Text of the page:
Cincinnati, OH – March 26, 2008 – 3DVision Technologies Corp., a value-added reseller (VAR) of mainstream CAD, CAE, and PDM software serving the Great Lakes region, announces its sponsorship of this year’s Ohio State University’s Formula Buckeye Race team, which will compete against 130 other teams from colleges and universities around the world.
The Formula SAE collegiate design competition is governed by the Society of Automotive Engineers (SAE). To compete in the event, student teams create, design, fabricate, and compete using small formula-style racing cars. The cars are built by collegiate teams over a period of about one year and are taken to the annual competition for judging and comparison with entries from other teams.
To help the Ohio State Formula Buckeye team, 3DVision Technologies donated the materials and use of a Dimension 3D printer so the team could evaluate proposed restrictor designs using rapid prototypes. In order to optimize the engine due to the imposed engine air flow restriction, the team investigated approximately a dozen different profiles, experimenting with the geometry of the inlet into the restrictor and outlet out of the restrictor and into the engine.
Team members would send 3D CAD models of the various engine profiles created in SolidWorks to 3DVision Technologies, which would then generate rapid prototypes of the parts being tested. Team members were impressed by the extremely fast turnaround time for the parts to be produced and shipped back to the team for evaluation.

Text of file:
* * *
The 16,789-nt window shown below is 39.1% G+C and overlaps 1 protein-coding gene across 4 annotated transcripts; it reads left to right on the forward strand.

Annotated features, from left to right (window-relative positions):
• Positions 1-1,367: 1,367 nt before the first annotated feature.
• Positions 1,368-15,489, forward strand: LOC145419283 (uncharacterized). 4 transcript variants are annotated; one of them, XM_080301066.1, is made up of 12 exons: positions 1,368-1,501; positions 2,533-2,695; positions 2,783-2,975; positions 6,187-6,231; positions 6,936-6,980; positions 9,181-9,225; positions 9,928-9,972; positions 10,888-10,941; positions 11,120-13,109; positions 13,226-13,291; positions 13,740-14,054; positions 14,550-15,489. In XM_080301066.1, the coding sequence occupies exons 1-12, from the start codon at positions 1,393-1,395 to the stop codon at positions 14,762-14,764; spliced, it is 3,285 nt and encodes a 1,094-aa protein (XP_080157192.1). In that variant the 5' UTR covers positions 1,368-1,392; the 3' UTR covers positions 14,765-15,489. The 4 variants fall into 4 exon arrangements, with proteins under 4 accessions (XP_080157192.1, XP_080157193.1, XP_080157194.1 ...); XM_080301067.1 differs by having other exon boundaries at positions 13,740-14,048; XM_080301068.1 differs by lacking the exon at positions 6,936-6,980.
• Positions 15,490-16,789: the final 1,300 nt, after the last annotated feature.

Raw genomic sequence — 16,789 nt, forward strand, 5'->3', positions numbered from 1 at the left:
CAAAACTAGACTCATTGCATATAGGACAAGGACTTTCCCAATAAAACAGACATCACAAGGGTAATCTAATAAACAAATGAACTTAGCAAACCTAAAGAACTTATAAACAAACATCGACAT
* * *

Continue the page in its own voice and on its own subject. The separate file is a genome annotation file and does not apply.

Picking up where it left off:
“The speed with which these parts were made was absolutely amazing to us,” says Greg Uhlenhake, Powertrain Team Leader of the Formula Buckeyes FSAE. “Typically we would send out an iteration of the design in the form of a SolidWorks 3D CAD model to 3DVision Technologies on a Sunday night and within half a week we would have the parts back. It was absolutely amazing.”
Uhlenhake believes that being able to physically test each proposed restrictor design using rapid prototypes and a flow bench helped the team to fully optimize the power of the car’s 600-cc engine. “The physical test is good because it provides a better approximation of actual fluid friction and any vibrations (fluid and mechanical vibrations, pressure pulses, etc.) that might occur within the system. It’s the real thing. You can’t argue with a real test,” says Uhlenhake.
The ability to physically test all of the different iterations enabled the team to fully optimize the performance of the car’s engine without having to sacrifice time off their tight design and production schedule. “By being able to physically test all of these different iterations, we got about a four-percent improvement in air flow rate, which yielded roughly a six-percent increase in horsepower, which is pretty significant,” says Uhlenhake. “We are now able to continue improving the power of the engine at a higher RPM. That was the ultimate goal of the rapid prototyping.”
About 3DVision Technologies
Founded in 1995, 3DVision Technologies Corp. is a team of experienced mechanical engineers that support the visions of engineers globally. With solutions for the design and manufacturing industries and include 3D solid-modeling, computer aided analysis, product data management and 3D Printers, 3DVision Technologies strives to maintain a “company culture” made up of employees who love what they do and work hard to help customers achieve their business goals.
3DVision Technologies have received numerous awards for sales, training and technical support within the engineering community. For more information on 3DVision Technologies visit its website at